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Tourism and Gender: How Can Tourism Help Empower Women and Promote Gender Equality?
Our weekly discussion article on current issues, challenges and opportunities related to ecotourism this week focuses on the third UN Millennium Development Goal: Promote Gender Equality and Empower Women, and what responsibilities the tourism industry has in promoting gender equality, creating opportunities, and ending violence against women. What are some examples of your organization's initiatives to empower women? How can the tourism industry contribute to the efforts to empower women? Head over to TIES-EXCHANGE to add your comments and ideas related to this topic! (Member log-in required)
Did you know that, according to the UNWTO, women make up the majority of the tourism workforce, but that they tend to be in the lowest paid, sometimes even un-paid, and lowest status jobs? In order to promote gender equality, support opportunities for women and end violence against women, it is important to empower women as a first step. The tourism industry can contribute to this effort by creating opportunities for women and spread awareness of gender issues. Having economic opportunities and education is one of the most important ways for women to empower themselves to seek a better quality of life for themselves, their families and their communities.
UN Women and UNWTO Women in Tourism Program
The Global Report on Women in Tourism 2010 confirms that tourism can act as a vehicle for the empowerment of women whilst highlighting the remaining challenges for gender equality in tourism. The UNWTO along with UN Women, a division of the UN working towards gender equality and the empowerment of women, has been working towards enhancing the positive impact of tourism on women's lives and to bring gender issues to the forefront of the tourism industry. Many non-governmental organizations, such as the Maseualsiuamej Mosenyolchicauani (Indigenous Women Acting Together) in Mexico, and the Kenya Association of Women in Tourism (KAWT), work towards raising awareness of women in the tourism industry and giving women the opportunity to advance in the field.
The proposed Women in Tourism Empowerment Programme (WITEP) will promote women’s economic empowerment in tourism through partnerships with tourism stakeholders including the improvement of employment opportunities for women such as skills, supply chain, career advancement and gender awareness. It is important to provide educational activities for women to better improve their opportunities for working within the tourism industry.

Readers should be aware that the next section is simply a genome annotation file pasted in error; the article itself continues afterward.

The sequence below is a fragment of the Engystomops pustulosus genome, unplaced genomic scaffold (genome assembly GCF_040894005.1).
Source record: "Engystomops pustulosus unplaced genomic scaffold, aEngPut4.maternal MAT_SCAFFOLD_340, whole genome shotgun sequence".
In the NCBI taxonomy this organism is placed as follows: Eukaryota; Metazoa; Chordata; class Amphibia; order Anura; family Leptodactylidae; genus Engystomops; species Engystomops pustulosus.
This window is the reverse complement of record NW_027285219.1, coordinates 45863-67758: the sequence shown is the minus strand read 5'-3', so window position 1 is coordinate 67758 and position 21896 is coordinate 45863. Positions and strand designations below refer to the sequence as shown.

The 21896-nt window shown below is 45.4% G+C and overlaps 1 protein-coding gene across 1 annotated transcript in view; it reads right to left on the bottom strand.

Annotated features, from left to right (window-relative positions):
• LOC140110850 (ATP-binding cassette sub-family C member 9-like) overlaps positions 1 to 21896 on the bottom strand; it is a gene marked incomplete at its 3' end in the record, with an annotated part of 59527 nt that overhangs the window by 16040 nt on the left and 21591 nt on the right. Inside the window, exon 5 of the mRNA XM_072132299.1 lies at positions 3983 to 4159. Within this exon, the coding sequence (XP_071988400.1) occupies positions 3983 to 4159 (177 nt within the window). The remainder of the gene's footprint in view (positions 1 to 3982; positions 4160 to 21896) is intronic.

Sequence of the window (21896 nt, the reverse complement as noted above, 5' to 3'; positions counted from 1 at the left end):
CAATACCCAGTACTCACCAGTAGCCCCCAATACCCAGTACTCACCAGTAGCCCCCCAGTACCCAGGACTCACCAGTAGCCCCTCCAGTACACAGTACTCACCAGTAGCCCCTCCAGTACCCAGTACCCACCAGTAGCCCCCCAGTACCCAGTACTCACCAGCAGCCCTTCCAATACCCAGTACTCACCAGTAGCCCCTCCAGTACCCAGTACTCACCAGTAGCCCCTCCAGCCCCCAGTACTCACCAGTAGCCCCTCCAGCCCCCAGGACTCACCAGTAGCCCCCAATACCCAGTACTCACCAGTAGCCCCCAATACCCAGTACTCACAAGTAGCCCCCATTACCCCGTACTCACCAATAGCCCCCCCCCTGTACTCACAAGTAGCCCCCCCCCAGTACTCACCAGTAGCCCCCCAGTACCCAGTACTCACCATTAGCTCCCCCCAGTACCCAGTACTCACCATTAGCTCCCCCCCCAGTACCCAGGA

Ending Violence Against Women
According to UN Women, up to 7 in 10 women will be beaten, raped, abused, or mutilated in their lifetimes. In order to raise awareness to this issue, the UN Women Campaign Let's End Violence Against Women along with the UN Secretary-General's campaign UNiTE to End Violence against Women support mobilization through their Say NO platform and their new initiative COMMIT which calls on leaders around the world to take a stand to end violence against women and girls. What can the tourism industry do to raise awareness and try to end violence towards women?
Empowering Women Through Ecotourism
The following are some exemplary cases of TIES members who are working towards the empowerment of women:
- 3 Sisters Adventure Trekking works to enable disadvantaged women to break out of their traditional roles in Nepal by providing female trekking guide training programs and apprenticeships to improve their skills, learn about nutrition, the environment and history as well as practice their English. They are working towards improving the local community economic development of some of the poorest areas in Nepal by employing mothers who are then able to bring their education and income to their villages, move on to other jobs or stay with 3 Sisters Adventure Trekking.
- AMUCA Art Center Inc., a non-governmental organization, provides assistance to women in rural areas in local communities in the Dominican Republic. Specifically, the center provides an educational center for women so that they can be role models and learn the art of Taino ceramics thereby facilitating their household welfare.
- Thirteen Threads, or Oxlajuj B'atz'/Trece Hilos is a non-profit organization in Guatemala empowering women and providing them with non-formal education so that they can alleviate the adverse effects of poverty and improve their quality of life. Women will be able to work in a cooperatives earning sustainable income, use the resource library and get an education. Tours to the women’s communities are also offered as well as artisan classes that are local to the communities.
- The Buenas Cosas cooperative of Guatemalan women works towards improving local communities by removing garbage, opening community centers, providing ecotourism trips, and raising funds for various improvements around the local communities.
Ideas, comments, questions? Join our discussions on TIES-EXCHANGE! *If you're not yet a member of TIES, and would like to access TIES-EXCHANGE and other member networking and learning resources, please consider joining TIES today.